The purpose of this investigation was to test the hypothesis that flow patterns in the right ventricle are abnormal in patients with repaired tetralogy of Fallot (TOF). High-resolution echocardiographic contrast particle imaging velocimetry was used to investigate rotation intensity and kinetic energy dissipation of right ventricular (RV) flow in patients with TOF compared with normal controls.
Forty-one subjects (16 with repaired TOF and varying degrees of RV dilation and 25 normal controls) underwent prospective contrast imaging using the lipid-encapsulated microbubble (Definity) on Sequoia systems. A mechanical index of 0.4, three-beat high–frame rate (>60 Hz) captures, and harmonic frequencies were used. Rotation intensity and kinetic energy dissipation of flow in the right and left ventricles were studied (Hyperflow). Ventricular volumes and ejection fractions in all subjects were derived from same-day cardiac magnetic resonance (CMR).
Measurable planar maps were obtained for the left ventricle in 14 patients and the right ventricle in 10 patients among those with TOF and for the left ventricle in 23 controls and the right ventricle in 21 controls. Compared with controls, the TOF group had higher RV indexed end-diastolic volumes (117.8 ± 25.5 vs 88 ± 15.4 mL/m 2 , P < .001) and lower RV ejection fractions (44.6 ± 3.6% vs 51.8 ± 3.6%, P < .001). Steady-streaming (heartbeat-averaged) flow rotation intensities were higher in patients with TOF for the left ventricle (0.4 ± 0.13 vs 0.29 ± 0.08, P = .012) and the right ventricle (0.53 ± 0.15 vs 0.26 ± 0.12, P < .001), whereas kinetic energy dissipation in TOF ventricles was lower (for the left ventricle, 0.51 ± 0.29 vs 1.52 ± 0.69, P < .001; for the right ventricle, 0.4 ± 0.24 vs 1.65 ± 0.91, P < .001).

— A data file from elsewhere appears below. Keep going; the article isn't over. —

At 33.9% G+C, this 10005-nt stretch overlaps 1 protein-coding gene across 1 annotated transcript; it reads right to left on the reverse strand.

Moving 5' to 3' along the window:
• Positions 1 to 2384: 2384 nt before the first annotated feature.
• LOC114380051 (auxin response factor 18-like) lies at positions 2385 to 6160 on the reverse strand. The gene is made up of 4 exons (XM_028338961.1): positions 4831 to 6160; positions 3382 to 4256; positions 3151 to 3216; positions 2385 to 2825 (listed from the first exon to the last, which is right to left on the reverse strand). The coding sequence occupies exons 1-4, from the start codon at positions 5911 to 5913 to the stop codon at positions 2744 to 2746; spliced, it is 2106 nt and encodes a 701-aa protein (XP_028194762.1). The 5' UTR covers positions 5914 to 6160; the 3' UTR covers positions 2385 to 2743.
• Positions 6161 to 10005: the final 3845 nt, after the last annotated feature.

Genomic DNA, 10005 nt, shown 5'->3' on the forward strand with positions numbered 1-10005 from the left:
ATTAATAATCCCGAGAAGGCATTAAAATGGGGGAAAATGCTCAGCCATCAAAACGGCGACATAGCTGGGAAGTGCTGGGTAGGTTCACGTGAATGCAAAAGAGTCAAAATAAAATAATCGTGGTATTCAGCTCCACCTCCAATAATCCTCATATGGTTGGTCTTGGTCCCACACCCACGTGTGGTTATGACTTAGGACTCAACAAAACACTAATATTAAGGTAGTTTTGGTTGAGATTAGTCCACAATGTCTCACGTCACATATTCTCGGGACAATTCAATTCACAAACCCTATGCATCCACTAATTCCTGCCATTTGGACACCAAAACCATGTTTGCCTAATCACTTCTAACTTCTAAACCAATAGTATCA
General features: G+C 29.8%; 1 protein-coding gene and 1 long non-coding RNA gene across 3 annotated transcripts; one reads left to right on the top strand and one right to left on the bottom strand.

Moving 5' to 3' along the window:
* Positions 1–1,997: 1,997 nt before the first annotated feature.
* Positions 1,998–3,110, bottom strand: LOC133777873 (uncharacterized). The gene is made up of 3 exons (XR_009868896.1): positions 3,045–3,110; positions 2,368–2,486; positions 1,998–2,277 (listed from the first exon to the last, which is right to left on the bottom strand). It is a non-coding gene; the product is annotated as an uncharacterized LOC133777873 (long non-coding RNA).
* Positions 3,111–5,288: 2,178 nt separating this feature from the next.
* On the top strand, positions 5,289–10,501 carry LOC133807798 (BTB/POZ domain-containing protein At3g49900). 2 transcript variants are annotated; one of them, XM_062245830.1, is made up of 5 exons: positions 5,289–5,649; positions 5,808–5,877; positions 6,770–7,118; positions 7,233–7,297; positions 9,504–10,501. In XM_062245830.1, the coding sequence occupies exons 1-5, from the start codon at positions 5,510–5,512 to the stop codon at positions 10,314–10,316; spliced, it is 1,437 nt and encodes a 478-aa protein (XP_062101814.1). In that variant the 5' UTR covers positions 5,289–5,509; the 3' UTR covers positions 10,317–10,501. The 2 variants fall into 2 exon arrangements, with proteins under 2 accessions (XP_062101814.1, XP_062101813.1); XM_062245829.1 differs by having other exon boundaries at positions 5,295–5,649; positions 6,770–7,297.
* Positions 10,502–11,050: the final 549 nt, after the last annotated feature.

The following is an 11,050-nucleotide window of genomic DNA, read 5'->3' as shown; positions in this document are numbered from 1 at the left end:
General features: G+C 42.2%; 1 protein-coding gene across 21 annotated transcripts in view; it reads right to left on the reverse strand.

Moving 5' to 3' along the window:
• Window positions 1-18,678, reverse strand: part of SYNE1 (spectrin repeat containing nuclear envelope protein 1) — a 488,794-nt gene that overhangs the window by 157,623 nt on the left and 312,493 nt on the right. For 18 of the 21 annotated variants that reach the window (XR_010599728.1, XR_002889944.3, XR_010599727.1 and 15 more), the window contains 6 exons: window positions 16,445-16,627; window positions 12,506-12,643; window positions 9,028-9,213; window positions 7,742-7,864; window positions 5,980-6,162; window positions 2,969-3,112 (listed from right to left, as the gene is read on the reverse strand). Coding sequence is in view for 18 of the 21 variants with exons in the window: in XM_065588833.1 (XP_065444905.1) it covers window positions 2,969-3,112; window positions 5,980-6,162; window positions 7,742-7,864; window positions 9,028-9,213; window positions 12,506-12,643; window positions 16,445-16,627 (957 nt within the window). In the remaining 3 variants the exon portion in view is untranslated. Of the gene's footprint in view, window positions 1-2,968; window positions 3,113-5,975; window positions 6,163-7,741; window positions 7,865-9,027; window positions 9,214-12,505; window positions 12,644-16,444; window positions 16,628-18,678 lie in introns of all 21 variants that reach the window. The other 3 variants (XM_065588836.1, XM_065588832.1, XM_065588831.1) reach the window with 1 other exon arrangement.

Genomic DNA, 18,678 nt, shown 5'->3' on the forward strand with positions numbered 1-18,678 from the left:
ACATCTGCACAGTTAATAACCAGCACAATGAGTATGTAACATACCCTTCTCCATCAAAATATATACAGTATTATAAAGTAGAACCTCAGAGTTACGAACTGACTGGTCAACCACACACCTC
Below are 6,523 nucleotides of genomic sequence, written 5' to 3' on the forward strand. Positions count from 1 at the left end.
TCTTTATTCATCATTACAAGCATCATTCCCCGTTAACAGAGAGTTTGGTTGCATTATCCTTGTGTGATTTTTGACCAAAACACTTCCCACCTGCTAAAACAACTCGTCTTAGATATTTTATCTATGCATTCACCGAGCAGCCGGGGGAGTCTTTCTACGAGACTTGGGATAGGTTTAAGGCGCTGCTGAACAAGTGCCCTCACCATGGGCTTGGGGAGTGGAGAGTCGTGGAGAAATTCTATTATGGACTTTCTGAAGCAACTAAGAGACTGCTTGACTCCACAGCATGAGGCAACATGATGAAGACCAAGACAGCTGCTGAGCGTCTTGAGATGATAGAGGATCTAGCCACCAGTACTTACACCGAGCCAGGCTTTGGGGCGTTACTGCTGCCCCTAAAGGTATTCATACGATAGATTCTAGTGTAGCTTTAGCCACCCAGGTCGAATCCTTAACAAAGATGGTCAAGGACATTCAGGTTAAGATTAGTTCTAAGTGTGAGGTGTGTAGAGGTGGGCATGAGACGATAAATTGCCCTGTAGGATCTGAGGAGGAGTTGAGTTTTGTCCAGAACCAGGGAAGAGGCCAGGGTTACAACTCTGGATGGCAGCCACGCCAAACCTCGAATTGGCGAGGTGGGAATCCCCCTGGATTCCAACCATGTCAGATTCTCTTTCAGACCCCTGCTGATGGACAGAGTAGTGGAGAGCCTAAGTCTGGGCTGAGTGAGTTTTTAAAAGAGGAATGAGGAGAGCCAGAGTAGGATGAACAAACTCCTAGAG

It is feasible to characterize RV and left ventricular flow parameters and planar maps in adolescents and adults with repaired TOF using echocardiographic contrast particle imaging velocimetry. Intraventricular flow patterns in the abnormal and/or enlarged right ventricle in patients with TOF differ from those in normal young adults. The rotation intensity and energy dissipation trends in this investigation suggest that they may be quantitative markers of RV and left ventricular compliance abnormalities in patients with repaired TOF. This hypothesis merits further investigation.
Echocardiographic particle imaging velocimetry (PIV) is an ultrasound technique for the quantification of multidirectional blood flow within cardiac chambers by the application of speckle-tracking to contrast-enhanced two-dimensional echocardiographic images. Left ventricular (LV) and left atrial flows have been previously characterized using this technique. In the LV, vortical flow structures form below the mitral valve leaflets in early diastole and support redirection of blood from the LV inflow to the outflow. It has been shown in a number of investigations that intraventricular flow patterns in the left ventricle are altered with changes in the shape or contractility of the chamber. Flow in the right ventricle has not been previously characterized using echocardiographic PIV. Concepts developed from the left ventricle cannot be directly translated to the right ventricle, because of fundamental differences in the anatomy, myofiber arrangement, and systolic and diastolic performance between the two.
Tetralogy of Fallot (TOF) is the most common cyanotic congenital heart defect (CHD). Large numbers of patients with TOF repaired as infants and children are living into late adulthood. The right ventricle in these patients bears most of the hemodynamic burden after repair; RV dilation and functional abnormalities are commonly seen. The adaptive responses of the right ventricle to long-term load stresses in this lesion are incompletely understood, so assessment of intraventricular flow fields may provide information about the circulatory performance of the right ventricle. The purpose of this investigation was to test the hypothesis that flow patterns in the right ventricle measured by echocardiographic PIV are abnormal in patients with repaired TOF. The specific aims were (1) to investigate intraventricular flow rotation intensity and energy dissipation in patients with TOF in comparison with normal controls using echocardiographic PIV and (2) to evaluate the differences and similarities in quantitative flow parameters between the right and left ventricles in patients with TOF.